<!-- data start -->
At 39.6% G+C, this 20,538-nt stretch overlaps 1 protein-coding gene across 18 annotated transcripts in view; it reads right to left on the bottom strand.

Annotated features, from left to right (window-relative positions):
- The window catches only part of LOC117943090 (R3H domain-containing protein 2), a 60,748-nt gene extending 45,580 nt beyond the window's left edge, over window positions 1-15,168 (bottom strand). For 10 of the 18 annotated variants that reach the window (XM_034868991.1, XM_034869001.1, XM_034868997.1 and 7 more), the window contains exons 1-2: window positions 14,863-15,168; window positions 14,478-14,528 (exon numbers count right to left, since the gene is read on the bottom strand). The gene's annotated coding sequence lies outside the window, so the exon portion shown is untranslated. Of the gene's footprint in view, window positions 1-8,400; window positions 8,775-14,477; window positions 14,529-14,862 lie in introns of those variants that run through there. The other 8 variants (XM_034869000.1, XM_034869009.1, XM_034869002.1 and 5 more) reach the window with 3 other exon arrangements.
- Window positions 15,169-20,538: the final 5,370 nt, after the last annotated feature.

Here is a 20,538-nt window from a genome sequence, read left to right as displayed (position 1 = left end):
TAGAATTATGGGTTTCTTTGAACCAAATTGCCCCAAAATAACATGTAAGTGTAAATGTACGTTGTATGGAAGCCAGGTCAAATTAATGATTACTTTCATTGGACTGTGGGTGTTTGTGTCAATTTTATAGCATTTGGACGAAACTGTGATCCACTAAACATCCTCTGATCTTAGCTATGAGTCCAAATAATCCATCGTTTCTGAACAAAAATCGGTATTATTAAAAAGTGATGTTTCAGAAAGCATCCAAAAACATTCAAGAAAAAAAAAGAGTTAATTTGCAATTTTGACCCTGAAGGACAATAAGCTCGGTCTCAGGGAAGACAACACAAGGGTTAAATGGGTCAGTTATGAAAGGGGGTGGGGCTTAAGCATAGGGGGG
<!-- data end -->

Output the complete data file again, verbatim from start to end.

At 39.6% G+C, this 20,538-nt stretch overlaps 1 protein-coding gene across 18 annotated transcripts in view; it reads right to left on the bottom strand.

Annotated features, from left to right (window-relative positions):
- The window catches only part of LOC117943090 (R3H domain-containing protein 2), a 60,748-nt gene extending 45,580 nt beyond the window's left edge, over window positions 1-15,168 (bottom strand). For 10 of the 18 annotated variants that reach the window (XM_034868991.1, XM_034869001.1, XM_034868997.1 and 7 more), the window contains exons 1-2: window positions 14,863-15,168; window positions 14,478-14,528 (exon numbers count right to left, since the gene is read on the bottom strand). The gene's annotated coding sequence lies outside the window, so the exon portion shown is untranslated. Of the gene's footprint in view, window positions 1-8,400; window positions 8,775-14,477; window positions 14,529-14,862 lie in introns of those variants that run through there. The other 8 variants (XM_034869000.1, XM_034869009.1, XM_034869002.1 and 5 more) reach the window with 3 other exon arrangements.
- Window positions 15,169-20,538: the final 5,370 nt, after the last annotated feature.

Here is a 20,538-nt window from a genome sequence, read left to right as displayed (position 1 = left end):
TAGAATTATGGGTTTCTTTGAACCAAATTGCCCCAAAATAACATGTAAGTGTAAATGTACGTTGTATGGAAGCCAGGTCAAATTAATGATTACTTTCATTGGACTGTGGGTGTTTGTGTCAATTTTATAGCATTTGGACGAAACTGTGATCCACTAAACATCCTCTGATCTTAGCTATGAGTCCAAATAATCCATCGTTTCTGAACAAAAATCGGTATTATTAAAAAGTGATGTTTCAGAAAGCATCCAAAAACATTCAAGAAAAAAAAAGAGTTAATTTGCAATTTTGACCCTGAAGGACAATAAGCTCGGTCTCAGGGAAGACAACACAAGGGTTAAATGGGTCAGTTATGAAAGGGGGTGGGGCTTAAGCATAGGGGGG